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Hyperbolic equilibrium point

In the study of dynamical systems, a hyperbolic equilibrium point or hyperbolic fixed point is a fixed point that does not have any center manifolds. Near a hyperbolic point the orbits of a two-dimensional, non-dissipative system resemble hyperbolas. This fails to hold in general. Strogatz notes that "hyperbolic is an unfortunate name—it sounds like it should mean 'saddle point'—but it has become standard."[1] Several properties hold about a neighborhood of a hyperbolic point, notably[2]

Orbits near a two-dimensional saddle point, an example of a hyperbolic equilibrium.

Contents

MapsEdit

If   is a C1 map and p is a fixed point then p is said to be a hyperbolic fixed point when the Jacobian matrix   has no eigenvalues on the unit circle.

One example of a map whose only fixed point is hyperbolic is Arnold's cat map:

 

Since the eigenvalues are given by

 
 

FlowsEdit

Let   be a C1 vector field with a critical point p, i.e., F(p) = 0, and let J denote the Jacobian matrix of F at p. If the matrix J has no eigenvalues with zero real parts then p is called hyperbolic. Hyperbolic fixed points may also be called hyperbolic critical points or elementary critical points.[3]

The Hartman–Grobman theorem states that the orbit structure of a dynamical system in a neighbourhood of a hyperbolic equilibrium point is topologically equivalent to the orbit structure of the linearized dynamical system.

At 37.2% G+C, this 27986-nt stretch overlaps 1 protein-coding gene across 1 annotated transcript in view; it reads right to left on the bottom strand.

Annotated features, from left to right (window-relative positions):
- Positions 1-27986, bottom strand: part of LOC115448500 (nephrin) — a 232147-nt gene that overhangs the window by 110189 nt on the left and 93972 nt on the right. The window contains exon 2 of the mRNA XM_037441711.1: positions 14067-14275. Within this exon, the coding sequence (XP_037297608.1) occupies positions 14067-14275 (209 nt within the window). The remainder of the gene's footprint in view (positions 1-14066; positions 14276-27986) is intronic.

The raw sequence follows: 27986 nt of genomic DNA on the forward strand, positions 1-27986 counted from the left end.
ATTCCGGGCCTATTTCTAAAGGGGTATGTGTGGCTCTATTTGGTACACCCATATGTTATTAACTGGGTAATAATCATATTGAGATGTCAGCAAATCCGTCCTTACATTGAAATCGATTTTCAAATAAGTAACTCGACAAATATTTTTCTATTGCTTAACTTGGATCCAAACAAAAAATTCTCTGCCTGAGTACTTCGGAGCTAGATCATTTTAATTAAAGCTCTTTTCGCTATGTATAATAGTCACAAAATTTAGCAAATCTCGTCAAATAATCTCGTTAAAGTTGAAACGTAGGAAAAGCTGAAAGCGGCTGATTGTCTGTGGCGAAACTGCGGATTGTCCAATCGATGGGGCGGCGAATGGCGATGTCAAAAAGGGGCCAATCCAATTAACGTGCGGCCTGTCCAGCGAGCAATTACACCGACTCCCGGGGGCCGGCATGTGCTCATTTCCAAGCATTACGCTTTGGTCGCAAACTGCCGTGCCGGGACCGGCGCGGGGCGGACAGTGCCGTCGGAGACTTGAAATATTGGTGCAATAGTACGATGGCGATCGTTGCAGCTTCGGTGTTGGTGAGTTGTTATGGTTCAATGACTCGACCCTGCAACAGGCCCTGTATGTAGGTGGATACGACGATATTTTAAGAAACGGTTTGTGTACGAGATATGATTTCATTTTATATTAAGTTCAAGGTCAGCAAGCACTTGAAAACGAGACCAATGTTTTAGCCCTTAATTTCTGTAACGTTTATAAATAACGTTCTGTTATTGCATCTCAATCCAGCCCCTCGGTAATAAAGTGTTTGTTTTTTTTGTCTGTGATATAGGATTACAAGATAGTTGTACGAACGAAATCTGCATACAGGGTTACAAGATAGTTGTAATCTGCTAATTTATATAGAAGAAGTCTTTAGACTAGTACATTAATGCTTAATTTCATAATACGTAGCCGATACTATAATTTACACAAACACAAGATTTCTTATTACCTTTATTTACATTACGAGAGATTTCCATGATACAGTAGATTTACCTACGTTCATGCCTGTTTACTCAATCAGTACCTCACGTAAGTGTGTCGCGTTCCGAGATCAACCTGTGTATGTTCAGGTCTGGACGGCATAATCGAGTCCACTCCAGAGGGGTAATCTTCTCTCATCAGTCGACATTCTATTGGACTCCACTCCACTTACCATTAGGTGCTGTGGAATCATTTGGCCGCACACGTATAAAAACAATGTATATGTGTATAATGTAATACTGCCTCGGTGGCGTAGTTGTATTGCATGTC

ExampleEdit

Consider the nonlinear system

 

(0, 0) is the only equilibrium point. The linearization at the equilibrium is

 

The eigenvalues of this matrix are  . For all values of α ≠ 0, the eigenvalues have non-zero real part. Thus, this equilibrium point is a hyperbolic equilibrium point. The linearized system will behave similar to the non-linear system near (0, 0). When α = 0, the system has a nonhyperbolic equilibrium at (0, 0).

CommentsEdit

In the case of an infinite dimensional system—for example systems involving a time delay—the notion of the "hyperbolic part of the spectrum" refers to the above property.

See alsoEdit

NotesEdit

  1. ^ Strogatz, Steven (2001). Nonlinear Dynamics and Chaos. Westview Press. ISBN 0-7382-0453-6.
  2. ^ Ott, Edward (1994). Chaos in Dynamical Systems. Cambridge University Press. ISBN 0-521-43799-7.
  3. ^ Abraham, Ralph; Marsden, Jerrold E. (1978). Foundations of Mechanics. Reading Mass.: Benjamin/Cummings. ISBN 0-8053-0102-X.

ReferencesEdit